Cannes Film Festival – Deadline

Belgian Lukas Dhont takes a deserved step in competition at the Cannes Film Festival with close, only his second film – a minimalist melodrama that shows a marked growth in visual style but may confront some with its deliberately unhurried, Eric Rohmer-esque aesthetic. The international success of Dhont’s well-intentioned debut Daughterabout a young trans ballet dancer, has been somewhat blunted in the United States, where GLAAD has amplified complaints of misrepresentation on behalf of the trans lobby. close is a much safer proposition, but can still navigate choppy waters with its themes of youth suicide.

Most certainly drawn from his personal experience, it stars newcomer Eden Dambrine as Leo, a 13-year-old boy who lives in a rustic idyll with his best friend Rémi (Gustav De Waele). Leo’s family runs a flower farm, and flowers are a constant motif everywhere, whether they’re growing, blooming, threshed or picked and packaged. The two boys go wild in this bucolic wonderland until the first day at a new school arrives. Leo and Remi’s closeness is immediately noticed, but although the pair are teased, their classmates never resort to bullying.

Nonetheless, Leo is uncomfortable with the attention, and while Dhont’s film can certainly be read as a not-so-subtle allegory for the angst of being a young gay teenager (Dambrine is a spit on his director ), close is really a film about the loss of innocence and the putting away of childish things. Leo begins to drift away from Rémi, and after a playful fight that will take on a lot of importance later, he joins an ice hockey team. The camera never strays far from Leo, and after considerable time away from Remi, mostly on a school trip to the seaside, he returns to find his mother waiting for him with the new single. but devastating that Remi “isn’t here anymore”.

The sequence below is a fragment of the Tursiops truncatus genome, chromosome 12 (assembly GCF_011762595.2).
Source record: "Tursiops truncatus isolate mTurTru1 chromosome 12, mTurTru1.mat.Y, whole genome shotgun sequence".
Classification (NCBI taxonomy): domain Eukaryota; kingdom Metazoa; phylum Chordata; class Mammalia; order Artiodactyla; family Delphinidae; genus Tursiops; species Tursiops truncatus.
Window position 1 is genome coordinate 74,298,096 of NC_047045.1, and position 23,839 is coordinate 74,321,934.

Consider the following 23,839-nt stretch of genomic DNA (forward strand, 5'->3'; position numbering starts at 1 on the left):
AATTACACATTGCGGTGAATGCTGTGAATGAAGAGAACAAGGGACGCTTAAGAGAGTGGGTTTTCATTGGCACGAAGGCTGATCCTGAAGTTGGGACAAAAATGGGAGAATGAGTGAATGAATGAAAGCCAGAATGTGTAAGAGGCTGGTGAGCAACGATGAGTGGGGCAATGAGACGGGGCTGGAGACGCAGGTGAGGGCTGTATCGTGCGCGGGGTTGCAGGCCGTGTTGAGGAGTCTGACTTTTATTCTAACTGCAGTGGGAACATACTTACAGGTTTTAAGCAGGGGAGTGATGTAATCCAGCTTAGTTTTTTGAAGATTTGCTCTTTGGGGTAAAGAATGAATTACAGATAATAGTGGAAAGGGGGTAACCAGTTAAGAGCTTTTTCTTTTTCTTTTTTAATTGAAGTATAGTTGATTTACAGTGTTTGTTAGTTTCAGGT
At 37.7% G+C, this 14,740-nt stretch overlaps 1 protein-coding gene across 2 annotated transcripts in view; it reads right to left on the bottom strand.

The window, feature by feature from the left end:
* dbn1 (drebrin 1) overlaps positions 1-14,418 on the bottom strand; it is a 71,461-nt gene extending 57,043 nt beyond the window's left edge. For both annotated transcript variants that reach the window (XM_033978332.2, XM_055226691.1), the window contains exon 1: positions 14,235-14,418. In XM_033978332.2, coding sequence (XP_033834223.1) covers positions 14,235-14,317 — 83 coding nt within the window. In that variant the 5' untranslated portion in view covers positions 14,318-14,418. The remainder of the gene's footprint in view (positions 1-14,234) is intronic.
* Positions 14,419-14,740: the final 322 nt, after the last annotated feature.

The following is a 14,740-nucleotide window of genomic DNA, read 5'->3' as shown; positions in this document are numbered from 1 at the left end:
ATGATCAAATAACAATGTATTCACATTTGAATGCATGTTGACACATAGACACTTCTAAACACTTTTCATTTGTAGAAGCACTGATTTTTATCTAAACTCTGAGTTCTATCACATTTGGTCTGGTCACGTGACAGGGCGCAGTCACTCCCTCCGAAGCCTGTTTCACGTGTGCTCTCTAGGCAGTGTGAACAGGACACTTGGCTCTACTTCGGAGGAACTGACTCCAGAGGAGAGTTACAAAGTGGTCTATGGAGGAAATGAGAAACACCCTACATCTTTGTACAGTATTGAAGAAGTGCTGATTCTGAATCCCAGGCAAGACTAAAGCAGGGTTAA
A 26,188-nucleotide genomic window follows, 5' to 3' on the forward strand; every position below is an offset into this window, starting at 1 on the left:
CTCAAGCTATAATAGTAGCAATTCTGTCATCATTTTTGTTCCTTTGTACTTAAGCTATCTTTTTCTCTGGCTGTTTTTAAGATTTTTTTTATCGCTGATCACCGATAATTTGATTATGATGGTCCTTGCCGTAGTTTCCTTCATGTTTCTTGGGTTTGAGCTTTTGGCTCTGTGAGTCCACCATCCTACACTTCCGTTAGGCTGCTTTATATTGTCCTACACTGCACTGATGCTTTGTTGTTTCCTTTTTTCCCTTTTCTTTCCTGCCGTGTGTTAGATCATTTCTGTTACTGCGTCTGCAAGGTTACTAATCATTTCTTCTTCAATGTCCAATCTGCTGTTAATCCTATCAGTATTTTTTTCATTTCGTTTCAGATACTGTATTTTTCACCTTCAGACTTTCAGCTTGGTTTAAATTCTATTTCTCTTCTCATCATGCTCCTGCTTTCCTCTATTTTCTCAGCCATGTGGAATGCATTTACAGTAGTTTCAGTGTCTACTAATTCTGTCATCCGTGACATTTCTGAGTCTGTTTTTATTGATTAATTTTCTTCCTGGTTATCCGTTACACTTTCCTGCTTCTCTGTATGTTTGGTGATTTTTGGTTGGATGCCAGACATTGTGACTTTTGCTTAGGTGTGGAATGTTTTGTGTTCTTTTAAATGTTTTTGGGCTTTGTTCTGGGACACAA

The drama that follows touches Xavier Dolan territory with its focus on mothers and in particular Remi’s mother, Sophie, played with overwhelming stillness by the return of Cannes heroine Emilie Dequenne (best actress in 1999 for the Palme d’or of the Dardenne brothers Rosette).

In keeping with the film’s theme of a boy on the threshold, we never know what happened to Remi – there are details scattered here and there – because adults are protective. There’s no why either, but Leo becomes convinced he’s the reason: the Judas who betrayed his friend.

Dhont’s child’s view can be a bit repetitive and isn’t particularly groundbreaking; indeed, some of the film’s school scenes are reminiscent of last year’s underrated Un Certain Regard title. Playground by fellow Belgian Laura Wandel. Likewise, the film’s constant internalization of such an emotional issue could alienate those who prefer their grief to be served up Mediterranean-style, like Nanni Moretti’s overcooked Cannes hit. The son’s room (although the school encourages his classmates to open up about their loss, Leo refuses to join in their superficial observations about a boy they barely knew).

But the film’s slowness will reward the patient in its final moments as we begin to realize that only Sophie can truly understand her loss and vice versa. But can they ever communicate this link? The resulting tension, expressed almost entirely physically in a very non-verbal film, sets things up for a highly emotional yet cathartic climax.

One of the strongest films to premiere in this year’s competition, close has huge rewards potential at all levels. Sad to say, he will need it; the Cannes laurels won’t do much, because, for such an intimate film, only the Palme d’Or really counts. East close the little movie that could? On the bright side, it could very well be.

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